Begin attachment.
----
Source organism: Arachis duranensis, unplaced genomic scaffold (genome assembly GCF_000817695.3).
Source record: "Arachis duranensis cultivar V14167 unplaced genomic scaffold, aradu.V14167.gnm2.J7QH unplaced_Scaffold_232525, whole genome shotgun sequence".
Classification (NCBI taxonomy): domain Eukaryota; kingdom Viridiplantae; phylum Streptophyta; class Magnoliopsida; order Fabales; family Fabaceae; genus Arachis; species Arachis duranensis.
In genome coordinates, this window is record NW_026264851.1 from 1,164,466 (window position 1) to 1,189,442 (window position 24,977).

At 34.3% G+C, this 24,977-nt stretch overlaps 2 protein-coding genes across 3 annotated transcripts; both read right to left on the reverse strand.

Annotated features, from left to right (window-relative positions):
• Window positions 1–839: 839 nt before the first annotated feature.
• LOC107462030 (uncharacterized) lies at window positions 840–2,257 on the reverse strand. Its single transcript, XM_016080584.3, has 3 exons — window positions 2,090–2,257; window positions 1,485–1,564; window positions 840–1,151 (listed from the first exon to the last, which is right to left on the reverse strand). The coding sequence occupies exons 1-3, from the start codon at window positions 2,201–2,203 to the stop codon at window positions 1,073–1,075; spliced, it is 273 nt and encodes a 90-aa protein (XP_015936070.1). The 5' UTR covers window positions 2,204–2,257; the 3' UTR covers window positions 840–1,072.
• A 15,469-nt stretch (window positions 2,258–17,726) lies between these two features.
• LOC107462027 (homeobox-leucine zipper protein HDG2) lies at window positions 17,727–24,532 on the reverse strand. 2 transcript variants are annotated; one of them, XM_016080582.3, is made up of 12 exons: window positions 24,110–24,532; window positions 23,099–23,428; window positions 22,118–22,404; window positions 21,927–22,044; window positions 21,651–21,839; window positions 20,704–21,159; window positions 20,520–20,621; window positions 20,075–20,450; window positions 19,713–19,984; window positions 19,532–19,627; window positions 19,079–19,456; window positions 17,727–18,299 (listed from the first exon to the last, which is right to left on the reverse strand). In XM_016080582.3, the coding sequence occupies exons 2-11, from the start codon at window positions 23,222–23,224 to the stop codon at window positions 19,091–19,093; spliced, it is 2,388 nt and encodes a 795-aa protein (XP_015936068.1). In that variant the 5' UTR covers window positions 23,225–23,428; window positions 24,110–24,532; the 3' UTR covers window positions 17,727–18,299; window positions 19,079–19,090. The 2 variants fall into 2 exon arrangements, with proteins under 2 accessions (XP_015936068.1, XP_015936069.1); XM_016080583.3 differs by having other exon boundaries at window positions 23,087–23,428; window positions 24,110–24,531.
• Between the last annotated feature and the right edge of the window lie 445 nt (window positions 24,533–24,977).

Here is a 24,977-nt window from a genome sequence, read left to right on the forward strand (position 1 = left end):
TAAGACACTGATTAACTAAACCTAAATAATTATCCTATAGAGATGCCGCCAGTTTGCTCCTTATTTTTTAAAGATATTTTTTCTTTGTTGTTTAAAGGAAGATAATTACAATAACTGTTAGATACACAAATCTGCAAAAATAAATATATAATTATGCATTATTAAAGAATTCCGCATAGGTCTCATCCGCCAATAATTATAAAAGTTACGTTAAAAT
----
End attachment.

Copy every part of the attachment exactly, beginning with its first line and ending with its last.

Source organism: Arachis duranensis, unplaced genomic scaffold (genome assembly GCF_000817695.3).
Source record: "Arachis duranensis cultivar V14167 unplaced genomic scaffold, aradu.V14167.gnm2.J7QH unplaced_Scaffold_232525, whole genome shotgun sequence".
Classification (NCBI taxonomy): domain Eukaryota; kingdom Viridiplantae; phylum Streptophyta; class Magnoliopsida; order Fabales; family Fabaceae; genus Arachis; species Arachis duranensis.
In genome coordinates, this window is record NW_026264851.1 from 1,164,466 (window position 1) to 1,189,442 (window position 24,977).

At 34.3% G+C, this 24,977-nt stretch overlaps 2 protein-coding genes across 3 annotated transcripts; both read right to left on the reverse strand.

Annotated features, from left to right (window-relative positions):
• Window positions 1–839: 839 nt before the first annotated feature.
• LOC107462030 (uncharacterized) lies at window positions 840–2,257 on the reverse strand. Its single transcript, XM_016080584.3, has 3 exons — window positions 2,090–2,257; window positions 1,485–1,564; window positions 840–1,151 (listed from the first exon to the last, which is right to left on the reverse strand). The coding sequence occupies exons 1-3, from the start codon at window positions 2,201–2,203 to the stop codon at window positions 1,073–1,075; spliced, it is 273 nt and encodes a 90-aa protein (XP_015936070.1). The 5' UTR covers window positions 2,204–2,257; the 3' UTR covers window positions 840–1,072.
• A 15,469-nt stretch (window positions 2,258–17,726) lies between these two features.
• LOC107462027 (homeobox-leucine zipper protein HDG2) lies at window positions 17,727–24,532 on the reverse strand. 2 transcript variants are annotated; one of them, XM_016080582.3, is made up of 12 exons: window positions 24,110–24,532; window positions 23,099–23,428; window positions 22,118–22,404; window positions 21,927–22,044; window positions 21,651–21,839; window positions 20,704–21,159; window positions 20,520–20,621; window positions 20,075–20,450; window positions 19,713–19,984; window positions 19,532–19,627; window positions 19,079–19,456; window positions 17,727–18,299 (listed from the first exon to the last, which is right to left on the reverse strand). In XM_016080582.3, the coding sequence occupies exons 2-11, from the start codon at window positions 23,222–23,224 to the stop codon at window positions 19,091–19,093; spliced, it is 2,388 nt and encodes a 795-aa protein (XP_015936068.1). In that variant the 5' UTR covers window positions 23,225–23,428; window positions 24,110–24,532; the 3' UTR covers window positions 17,727–18,299; window positions 19,079–19,090. The 2 variants fall into 2 exon arrangements, with proteins under 2 accessions (XP_015936068.1, XP_015936069.1); XM_016080583.3 differs by having other exon boundaries at window positions 23,087–23,428; window positions 24,110–24,531.
• Between the last annotated feature and the right edge of the window lie 445 nt (window positions 24,533–24,977).

Here is a 24,977-nt window from a genome sequence, read left to right on the forward strand (position 1 = left end):
TAAGACACTGATTAACTAAACCTAAATAATTATCCTATAGAGATGCCGCCAGTTTGCTCCTTATTTTTTAAAGATATTTTTTCTTTGTTGTTTAAAGGAAGATAATTACAATAACTGTTAGATACACAAATCTGCAAAAATAAATATATAATTATGCATTATTAAAGAATTCCGCATAGGTCTCATCCGCCAATAATTATAAAAGTTACGTTAAAAT